Assessing Preference Shift and Effects on Patient Knowledge and Decisional Conflict: Cross-Sectional Study of an Interactive Prostate-Specific Antigen Test Patient Decision Aid.
ABSTRACT: BACKGROUND:Randomized trials of Web-based decision aids for prostate-specific antigen (PSA) testing indicate that these interventions improve knowledge and reduce decisional conflict. However, we do not know about these tools' impact on people who spontaneously use a PSA testing patient decision aid on the internet. OBJECTIVE:The objectives of this study were to (1) determine the impact of the Web-based PSA Option Grid patient decision aid on preference shift, knowledge, and decisional conflict; (2) identify which frequently asked questions (FAQs) are associated with preference shift; and (3) explore the possible relationships between these outcomes. METHODS:Data were collected between January 1, 2016, and December 30, 2017. Users who accessed the Web-based, interactive PSA Option Grid were provided with 3 options: have a PSA test, no PSA test, or unsure. Users first declared their initial preference and then completed 5 knowledge questions and a 4-item (yes or no) validated decisional conflict scale (Sure of myself, Understand information, Risk-benefit ratio, Encouragement; SURE). Next, users were presented with 10 FAQs and asked to identify their preference for each question based on the information provided. At the end, users declared their final preference and completed the same knowledge and decisional conflict questions. Paired sample t tests were employed to compare before and after knowledge and decisional conflict scores. A multinomial regression analysis was performed to determine which FAQs were associated with a shift in screening preference. RESULTS:Of all the people who accessed the PSA Option Grid, 39.8% (186/467) completed the interactive journey and associated surveys. After excluding 22 female users, we analyzed 164 responses. At completion, users shifted their preference to "not having the PSA test" (43/164, 26.2%, vs 117/164, 71.3%; P<.001), had higher levels of knowledge (112/164, 68.3%, vs 146/164, 89.0%; P<.001), and lower decisional conflict (94/164, 57.3%, vs 18/164, 11.0%; P<.001). There were 3 FAQs associated with preference shift: "What does the test involve?" "If my PSA level is high, what are the chances that I have prostate cancer?" and "What are the risks?" We did not find any relationship between knowledge, decisional conflict, and preference shift. CONCLUSIONS:Unprompted use of the interactive PSA Option Grid leads to preference shift, increased knowledge, and reduced decisional conflict, which confirms the ability of these tools to influence decision making, even when used outside clinical encounters.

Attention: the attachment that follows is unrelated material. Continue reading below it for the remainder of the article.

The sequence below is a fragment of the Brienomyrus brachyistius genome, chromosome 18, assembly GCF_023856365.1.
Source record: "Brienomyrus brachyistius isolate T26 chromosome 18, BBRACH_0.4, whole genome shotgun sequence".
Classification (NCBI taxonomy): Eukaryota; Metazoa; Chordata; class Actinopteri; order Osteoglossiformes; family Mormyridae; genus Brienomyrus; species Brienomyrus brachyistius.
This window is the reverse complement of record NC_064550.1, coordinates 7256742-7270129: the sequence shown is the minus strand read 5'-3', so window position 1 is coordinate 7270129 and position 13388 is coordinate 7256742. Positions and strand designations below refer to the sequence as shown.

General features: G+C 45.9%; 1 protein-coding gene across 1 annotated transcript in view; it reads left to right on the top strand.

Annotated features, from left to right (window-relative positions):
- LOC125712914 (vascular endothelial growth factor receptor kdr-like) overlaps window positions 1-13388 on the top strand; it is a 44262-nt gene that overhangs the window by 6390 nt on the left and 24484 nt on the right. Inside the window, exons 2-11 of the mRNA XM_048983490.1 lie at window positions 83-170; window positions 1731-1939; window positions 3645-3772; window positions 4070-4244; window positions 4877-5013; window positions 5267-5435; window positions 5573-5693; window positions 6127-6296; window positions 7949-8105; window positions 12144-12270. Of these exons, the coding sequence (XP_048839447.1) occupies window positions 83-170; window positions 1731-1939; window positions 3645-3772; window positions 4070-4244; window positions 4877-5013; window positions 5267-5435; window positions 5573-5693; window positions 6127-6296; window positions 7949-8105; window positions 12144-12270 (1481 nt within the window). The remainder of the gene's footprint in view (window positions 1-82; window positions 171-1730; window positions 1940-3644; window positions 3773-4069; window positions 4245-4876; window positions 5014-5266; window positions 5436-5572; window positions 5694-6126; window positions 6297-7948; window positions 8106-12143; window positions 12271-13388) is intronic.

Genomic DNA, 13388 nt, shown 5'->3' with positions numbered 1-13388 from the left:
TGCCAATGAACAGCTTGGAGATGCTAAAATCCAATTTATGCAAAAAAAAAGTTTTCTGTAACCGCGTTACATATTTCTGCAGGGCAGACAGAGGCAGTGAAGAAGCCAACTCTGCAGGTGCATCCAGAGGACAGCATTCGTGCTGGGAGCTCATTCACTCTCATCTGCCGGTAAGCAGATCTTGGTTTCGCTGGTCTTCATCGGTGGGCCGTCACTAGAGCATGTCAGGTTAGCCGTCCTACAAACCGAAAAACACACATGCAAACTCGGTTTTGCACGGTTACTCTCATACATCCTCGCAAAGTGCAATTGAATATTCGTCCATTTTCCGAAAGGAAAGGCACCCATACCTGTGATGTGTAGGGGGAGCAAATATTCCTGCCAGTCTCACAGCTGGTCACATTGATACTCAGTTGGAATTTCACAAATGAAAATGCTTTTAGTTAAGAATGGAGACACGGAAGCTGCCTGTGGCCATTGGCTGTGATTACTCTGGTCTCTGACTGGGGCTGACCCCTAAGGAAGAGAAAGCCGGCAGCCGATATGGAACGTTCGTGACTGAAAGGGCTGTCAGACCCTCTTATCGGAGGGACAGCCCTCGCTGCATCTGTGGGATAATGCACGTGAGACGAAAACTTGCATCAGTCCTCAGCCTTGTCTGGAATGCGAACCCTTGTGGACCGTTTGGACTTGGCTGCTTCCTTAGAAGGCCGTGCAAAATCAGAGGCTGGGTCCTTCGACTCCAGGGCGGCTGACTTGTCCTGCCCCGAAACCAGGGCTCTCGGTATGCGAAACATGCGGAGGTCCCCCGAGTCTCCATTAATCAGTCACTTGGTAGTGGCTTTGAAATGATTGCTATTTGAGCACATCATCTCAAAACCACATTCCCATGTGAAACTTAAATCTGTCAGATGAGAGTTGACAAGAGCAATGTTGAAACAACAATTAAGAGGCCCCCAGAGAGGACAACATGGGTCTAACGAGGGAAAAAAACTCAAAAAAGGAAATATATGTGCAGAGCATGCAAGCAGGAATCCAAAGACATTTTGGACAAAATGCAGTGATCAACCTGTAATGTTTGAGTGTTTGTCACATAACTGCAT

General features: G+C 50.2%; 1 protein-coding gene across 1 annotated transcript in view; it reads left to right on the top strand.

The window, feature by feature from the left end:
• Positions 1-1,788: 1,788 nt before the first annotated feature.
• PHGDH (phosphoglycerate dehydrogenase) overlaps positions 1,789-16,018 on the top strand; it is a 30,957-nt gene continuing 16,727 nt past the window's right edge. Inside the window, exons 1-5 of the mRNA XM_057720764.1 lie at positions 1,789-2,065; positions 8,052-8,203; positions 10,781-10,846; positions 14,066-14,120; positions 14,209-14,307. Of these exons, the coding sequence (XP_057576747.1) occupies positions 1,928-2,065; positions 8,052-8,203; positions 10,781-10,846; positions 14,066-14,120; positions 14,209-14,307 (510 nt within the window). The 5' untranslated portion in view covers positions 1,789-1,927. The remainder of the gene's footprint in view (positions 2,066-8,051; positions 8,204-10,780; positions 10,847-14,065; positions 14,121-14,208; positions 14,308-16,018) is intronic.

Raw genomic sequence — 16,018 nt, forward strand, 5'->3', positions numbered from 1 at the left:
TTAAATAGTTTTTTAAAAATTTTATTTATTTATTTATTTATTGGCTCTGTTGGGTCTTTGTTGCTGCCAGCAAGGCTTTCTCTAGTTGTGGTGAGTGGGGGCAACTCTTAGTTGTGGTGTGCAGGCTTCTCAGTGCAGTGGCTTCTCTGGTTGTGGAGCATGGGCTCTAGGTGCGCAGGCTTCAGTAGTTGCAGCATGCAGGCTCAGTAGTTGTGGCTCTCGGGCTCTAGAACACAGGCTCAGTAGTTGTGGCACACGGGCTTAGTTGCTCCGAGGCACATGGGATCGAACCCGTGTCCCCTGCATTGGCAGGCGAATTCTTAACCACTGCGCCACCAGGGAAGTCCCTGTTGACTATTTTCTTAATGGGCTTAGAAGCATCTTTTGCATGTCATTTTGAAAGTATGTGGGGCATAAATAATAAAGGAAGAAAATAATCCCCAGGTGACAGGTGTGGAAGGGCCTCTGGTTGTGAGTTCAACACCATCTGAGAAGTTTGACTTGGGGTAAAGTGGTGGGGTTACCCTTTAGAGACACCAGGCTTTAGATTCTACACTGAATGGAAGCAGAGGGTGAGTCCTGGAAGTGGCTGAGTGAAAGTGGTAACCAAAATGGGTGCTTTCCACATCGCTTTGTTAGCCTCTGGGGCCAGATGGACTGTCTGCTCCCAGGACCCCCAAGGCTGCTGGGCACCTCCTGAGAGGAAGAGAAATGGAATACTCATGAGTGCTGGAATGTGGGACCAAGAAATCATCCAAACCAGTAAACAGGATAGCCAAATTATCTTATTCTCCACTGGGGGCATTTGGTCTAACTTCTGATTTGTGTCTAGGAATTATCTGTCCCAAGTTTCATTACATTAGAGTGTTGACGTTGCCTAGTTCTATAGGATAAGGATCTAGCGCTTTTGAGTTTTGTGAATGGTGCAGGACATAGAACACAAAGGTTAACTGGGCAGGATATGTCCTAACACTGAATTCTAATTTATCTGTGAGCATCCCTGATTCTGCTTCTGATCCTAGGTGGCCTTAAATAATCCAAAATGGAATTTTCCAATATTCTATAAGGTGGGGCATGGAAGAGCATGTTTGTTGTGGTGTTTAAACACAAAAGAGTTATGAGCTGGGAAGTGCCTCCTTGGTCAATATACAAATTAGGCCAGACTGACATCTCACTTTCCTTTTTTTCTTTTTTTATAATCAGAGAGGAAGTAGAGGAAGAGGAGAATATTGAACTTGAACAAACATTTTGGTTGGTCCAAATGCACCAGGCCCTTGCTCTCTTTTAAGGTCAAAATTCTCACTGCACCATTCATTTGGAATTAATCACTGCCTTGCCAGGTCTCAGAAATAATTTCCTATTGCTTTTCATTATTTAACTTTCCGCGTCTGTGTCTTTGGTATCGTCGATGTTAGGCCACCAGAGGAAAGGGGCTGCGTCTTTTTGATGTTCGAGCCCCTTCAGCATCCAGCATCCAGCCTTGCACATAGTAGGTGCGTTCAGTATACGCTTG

Project description:Controversy about the costs and benefits of screening and treatment of prostate cancer (PCa) has recently intensified. However, the impact of the debate on PCa patients has not been systematically studied.We assessed knowledge of, and attitudes toward, the U.S. Preventive Services Task Force's (USPSTF) May 2012 recommendation against PSA-based screening among men diagnosed with clinically localized PCa, and tested whether exposure to the recommendation and associated controversy about overtreatment of PCa predicted treatment decisional conflict, affected treatment choice, or increased regret about PSA testing.Accurate knowledge of the USPSTF recommendation was uncommon (19.1%). Attitudes toward the recommendation were negative, and the vast majority (86.5%) remained highly supportive of annual PSA testing in men ?50. Although exposure to the recommendation and controversy about treatment was associated with lower enthusiasm for screening and treatment, it was not associated with treatment decisions, or greater decisional-conflict, or regret.Findings may alleviate concern that exposure to PSA-based screening and overtreatment controversies has adversely affected recent cohorts of PCa patients. However, patients remain highly supportive of PSA-based screening. As survivor anecdotes often influence people's medical decisions, it is important to appreciate the scale of opposition to the new recommendation.